author = "Hicks, {Richard E.} and Victoria Alexander",
year = "2012",
language = "English",
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journal = "Australian Journal of Counselling Psychology",
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Peer attachment and career indecision. / Hicks, Richard E.; Alexander, Victoria.

In: Australian Journal of Counselling Psychology, Vol. 12, No. 1, 2012.

Research output: Contribution to journalArticleResearchpeer-review

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AU - Hicks, Richard E.

AU - Alexander, Victoria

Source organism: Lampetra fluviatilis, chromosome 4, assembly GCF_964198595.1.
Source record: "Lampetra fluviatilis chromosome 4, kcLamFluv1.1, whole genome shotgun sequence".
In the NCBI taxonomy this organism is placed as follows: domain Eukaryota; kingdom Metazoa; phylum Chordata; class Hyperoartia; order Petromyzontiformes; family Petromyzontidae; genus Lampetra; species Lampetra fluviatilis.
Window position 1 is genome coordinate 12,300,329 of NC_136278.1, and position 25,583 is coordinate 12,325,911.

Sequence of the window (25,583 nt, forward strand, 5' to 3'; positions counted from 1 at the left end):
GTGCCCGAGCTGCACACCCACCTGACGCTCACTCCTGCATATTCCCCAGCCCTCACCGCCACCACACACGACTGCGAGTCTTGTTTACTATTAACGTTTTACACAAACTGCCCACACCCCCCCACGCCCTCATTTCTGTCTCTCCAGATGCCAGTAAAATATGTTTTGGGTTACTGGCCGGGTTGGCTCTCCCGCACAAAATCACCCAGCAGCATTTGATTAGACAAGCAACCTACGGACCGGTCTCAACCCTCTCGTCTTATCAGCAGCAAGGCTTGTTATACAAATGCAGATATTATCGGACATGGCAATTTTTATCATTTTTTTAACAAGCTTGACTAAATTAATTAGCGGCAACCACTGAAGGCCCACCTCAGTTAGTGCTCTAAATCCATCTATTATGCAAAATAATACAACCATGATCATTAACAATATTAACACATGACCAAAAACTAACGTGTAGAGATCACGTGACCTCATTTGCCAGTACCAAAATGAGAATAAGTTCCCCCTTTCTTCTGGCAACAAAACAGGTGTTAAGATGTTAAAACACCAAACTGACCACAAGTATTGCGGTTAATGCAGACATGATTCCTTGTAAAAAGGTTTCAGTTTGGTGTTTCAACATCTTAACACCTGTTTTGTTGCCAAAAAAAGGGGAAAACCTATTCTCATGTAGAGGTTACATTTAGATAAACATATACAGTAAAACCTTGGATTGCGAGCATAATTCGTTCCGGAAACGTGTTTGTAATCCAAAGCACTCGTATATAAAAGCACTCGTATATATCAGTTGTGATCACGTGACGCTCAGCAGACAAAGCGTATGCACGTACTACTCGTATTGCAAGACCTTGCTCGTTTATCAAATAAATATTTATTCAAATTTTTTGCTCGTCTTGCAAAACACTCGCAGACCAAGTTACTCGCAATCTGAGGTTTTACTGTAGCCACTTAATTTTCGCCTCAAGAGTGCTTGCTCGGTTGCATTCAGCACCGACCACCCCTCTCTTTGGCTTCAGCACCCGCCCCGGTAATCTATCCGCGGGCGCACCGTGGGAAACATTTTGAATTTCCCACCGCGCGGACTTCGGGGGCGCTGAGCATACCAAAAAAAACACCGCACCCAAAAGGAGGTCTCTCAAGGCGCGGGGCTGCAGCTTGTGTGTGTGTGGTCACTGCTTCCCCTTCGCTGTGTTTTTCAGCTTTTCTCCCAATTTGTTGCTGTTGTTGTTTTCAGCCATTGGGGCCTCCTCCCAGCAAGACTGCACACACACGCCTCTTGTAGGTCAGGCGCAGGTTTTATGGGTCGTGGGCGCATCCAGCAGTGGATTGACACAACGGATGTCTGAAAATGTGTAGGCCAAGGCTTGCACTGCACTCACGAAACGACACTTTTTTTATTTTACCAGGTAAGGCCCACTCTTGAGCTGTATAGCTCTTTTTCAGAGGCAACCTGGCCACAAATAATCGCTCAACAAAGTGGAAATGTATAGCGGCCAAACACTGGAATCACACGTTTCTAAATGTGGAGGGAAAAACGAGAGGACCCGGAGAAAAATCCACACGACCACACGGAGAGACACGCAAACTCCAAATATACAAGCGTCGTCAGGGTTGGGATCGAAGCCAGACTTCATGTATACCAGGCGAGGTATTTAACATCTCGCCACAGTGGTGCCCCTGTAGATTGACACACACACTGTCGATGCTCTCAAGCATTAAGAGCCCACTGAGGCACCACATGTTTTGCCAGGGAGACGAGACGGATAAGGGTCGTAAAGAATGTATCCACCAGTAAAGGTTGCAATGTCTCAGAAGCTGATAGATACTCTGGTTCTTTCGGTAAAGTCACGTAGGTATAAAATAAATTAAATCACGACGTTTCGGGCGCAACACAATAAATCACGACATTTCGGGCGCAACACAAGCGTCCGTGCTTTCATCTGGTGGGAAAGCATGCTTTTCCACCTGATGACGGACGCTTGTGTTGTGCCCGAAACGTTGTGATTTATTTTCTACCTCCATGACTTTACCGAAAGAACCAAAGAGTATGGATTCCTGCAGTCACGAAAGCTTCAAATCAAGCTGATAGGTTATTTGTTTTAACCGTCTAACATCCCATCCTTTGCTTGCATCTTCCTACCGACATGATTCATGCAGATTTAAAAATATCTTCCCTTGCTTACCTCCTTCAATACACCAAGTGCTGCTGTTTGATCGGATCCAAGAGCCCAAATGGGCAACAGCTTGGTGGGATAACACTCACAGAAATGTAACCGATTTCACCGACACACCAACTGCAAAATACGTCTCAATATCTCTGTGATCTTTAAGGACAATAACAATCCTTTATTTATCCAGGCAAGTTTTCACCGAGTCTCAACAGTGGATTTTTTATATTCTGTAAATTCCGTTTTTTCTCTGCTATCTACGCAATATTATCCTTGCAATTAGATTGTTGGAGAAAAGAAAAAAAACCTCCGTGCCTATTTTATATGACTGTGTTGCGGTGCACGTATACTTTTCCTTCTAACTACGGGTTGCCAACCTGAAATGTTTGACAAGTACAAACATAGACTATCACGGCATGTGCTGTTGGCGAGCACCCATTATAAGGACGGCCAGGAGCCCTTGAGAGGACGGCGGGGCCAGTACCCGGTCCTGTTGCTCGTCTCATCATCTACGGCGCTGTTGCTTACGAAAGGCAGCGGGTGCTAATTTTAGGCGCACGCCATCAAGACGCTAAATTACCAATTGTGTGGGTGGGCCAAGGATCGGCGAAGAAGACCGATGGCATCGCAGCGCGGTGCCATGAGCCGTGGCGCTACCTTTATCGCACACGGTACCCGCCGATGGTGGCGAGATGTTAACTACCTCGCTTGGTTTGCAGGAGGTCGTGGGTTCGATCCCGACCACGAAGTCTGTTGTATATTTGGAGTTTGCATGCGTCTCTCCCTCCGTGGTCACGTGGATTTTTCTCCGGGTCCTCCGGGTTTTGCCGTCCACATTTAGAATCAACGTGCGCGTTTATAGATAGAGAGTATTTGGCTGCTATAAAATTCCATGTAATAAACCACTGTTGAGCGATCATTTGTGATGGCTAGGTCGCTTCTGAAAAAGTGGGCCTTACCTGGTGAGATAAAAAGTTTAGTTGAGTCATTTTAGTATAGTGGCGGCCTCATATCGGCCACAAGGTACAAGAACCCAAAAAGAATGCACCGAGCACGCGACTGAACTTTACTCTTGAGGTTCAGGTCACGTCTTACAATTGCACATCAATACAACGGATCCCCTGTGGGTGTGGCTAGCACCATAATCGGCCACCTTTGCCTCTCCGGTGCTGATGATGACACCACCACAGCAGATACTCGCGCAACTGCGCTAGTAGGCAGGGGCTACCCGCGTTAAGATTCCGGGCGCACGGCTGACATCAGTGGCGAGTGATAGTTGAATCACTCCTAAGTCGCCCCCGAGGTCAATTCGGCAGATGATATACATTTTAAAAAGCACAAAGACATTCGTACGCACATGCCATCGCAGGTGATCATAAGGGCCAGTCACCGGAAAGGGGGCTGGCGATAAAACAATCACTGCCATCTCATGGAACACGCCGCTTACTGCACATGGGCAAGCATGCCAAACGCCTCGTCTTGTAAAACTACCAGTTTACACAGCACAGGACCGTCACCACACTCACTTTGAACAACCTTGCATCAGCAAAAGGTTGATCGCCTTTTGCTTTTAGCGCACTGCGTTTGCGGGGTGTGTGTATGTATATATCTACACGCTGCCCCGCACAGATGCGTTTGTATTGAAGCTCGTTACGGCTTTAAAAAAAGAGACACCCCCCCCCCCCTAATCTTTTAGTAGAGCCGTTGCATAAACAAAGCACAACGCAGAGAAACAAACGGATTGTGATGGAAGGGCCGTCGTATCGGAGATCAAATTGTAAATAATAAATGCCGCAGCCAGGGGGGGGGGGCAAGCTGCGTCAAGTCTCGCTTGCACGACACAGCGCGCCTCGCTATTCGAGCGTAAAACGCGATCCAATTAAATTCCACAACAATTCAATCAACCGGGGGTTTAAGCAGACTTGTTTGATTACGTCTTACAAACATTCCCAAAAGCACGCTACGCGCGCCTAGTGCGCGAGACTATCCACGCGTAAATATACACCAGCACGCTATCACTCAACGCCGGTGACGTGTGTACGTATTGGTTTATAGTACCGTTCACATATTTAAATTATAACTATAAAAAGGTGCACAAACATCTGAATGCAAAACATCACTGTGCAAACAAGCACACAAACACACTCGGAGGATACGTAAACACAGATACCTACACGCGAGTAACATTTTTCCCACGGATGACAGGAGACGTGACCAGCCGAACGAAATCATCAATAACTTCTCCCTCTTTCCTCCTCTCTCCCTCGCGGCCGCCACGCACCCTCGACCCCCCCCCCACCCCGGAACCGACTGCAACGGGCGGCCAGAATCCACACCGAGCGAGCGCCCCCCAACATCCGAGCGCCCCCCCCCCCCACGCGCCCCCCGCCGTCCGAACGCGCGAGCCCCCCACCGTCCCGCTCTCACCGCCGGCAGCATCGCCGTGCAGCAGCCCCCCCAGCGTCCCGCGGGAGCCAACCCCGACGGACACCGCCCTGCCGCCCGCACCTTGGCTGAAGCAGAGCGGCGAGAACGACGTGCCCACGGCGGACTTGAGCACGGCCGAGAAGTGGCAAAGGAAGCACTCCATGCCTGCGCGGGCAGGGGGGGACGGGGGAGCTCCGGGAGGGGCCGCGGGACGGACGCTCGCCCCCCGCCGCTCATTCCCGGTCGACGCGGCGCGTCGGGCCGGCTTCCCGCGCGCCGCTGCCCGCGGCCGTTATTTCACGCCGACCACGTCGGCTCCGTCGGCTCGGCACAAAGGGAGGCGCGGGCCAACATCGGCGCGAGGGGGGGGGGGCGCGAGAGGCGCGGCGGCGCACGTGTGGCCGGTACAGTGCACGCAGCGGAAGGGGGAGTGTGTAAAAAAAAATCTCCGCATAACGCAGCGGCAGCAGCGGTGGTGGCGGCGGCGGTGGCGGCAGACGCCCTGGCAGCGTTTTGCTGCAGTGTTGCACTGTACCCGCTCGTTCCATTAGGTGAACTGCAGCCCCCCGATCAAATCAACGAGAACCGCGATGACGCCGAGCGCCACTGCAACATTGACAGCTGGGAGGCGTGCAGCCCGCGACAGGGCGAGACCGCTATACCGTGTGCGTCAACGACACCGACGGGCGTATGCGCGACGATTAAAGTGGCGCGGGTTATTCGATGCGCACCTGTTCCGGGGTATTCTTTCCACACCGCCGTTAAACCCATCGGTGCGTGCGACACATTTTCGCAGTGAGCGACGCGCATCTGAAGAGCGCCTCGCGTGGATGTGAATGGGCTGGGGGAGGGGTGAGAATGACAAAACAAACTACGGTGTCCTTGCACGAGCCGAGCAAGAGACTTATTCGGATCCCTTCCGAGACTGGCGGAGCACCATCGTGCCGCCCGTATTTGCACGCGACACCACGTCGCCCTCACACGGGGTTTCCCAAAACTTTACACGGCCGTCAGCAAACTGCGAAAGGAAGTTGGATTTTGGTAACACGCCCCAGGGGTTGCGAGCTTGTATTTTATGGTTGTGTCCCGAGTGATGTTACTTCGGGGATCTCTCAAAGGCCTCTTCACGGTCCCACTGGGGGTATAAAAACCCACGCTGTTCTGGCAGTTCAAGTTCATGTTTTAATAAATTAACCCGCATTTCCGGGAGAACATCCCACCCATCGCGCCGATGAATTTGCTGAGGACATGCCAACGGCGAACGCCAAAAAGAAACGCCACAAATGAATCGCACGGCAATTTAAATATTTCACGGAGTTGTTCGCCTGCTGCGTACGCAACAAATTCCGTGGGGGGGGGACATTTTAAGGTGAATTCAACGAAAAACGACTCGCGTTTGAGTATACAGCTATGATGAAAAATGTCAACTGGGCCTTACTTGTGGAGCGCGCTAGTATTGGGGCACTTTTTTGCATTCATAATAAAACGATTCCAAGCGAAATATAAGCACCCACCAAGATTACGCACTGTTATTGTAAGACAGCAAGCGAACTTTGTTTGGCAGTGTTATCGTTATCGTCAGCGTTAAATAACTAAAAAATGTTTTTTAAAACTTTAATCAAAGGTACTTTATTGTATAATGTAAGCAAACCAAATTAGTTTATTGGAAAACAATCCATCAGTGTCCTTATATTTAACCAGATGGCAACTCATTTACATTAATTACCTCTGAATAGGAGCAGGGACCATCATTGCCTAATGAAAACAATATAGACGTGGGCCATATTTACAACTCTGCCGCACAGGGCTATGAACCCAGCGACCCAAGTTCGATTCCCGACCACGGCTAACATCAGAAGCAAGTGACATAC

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AB - Parental attachment has long been recognised as impacting on life styles, decision-making and emotional regulation throughout life. Peer attachment has been suggested as being more important than the parental attachment styles as adolescents and young adults seek to clarify their identity and choose career paths and romantic partners into early adulthood stages and beyond, though little has been written about peer attachment compared with parental attachment influences. This is especially the case in respect to deciding on a career. There have been many studies on career indecision (and career certainty), linking career indecision with intrapersonal variables such as personality and mental health inadequacies, and with specific parental attachment influences; however, the peer attachment influences on career decision making have been given little attention. To begin exploring this gap, we examined the question "how are peer attachment variables (trust, communication, and alienation) related to career indecision?" We surveyed more than 142 university students using the Osipow Career Decision Scale and the peer attachment scale of the Armsden and Greenberg Inventory of Parent and Peer Attachment. All three peer attachment variables were correlated with career certainty in the expected direction; peer trust and peer alienation but not peer communication levels were correlated significantly with career indecision. Peer Trust and Peer Alienation together significantly predicted career indecision (with peer alienation a very strong predictor). It appears that levels of Peer Alienation strongly impact on levels of career decisiveness. Implications include that peer alienation levels should be examined and targeted for possible improvement when dealing with career decision making.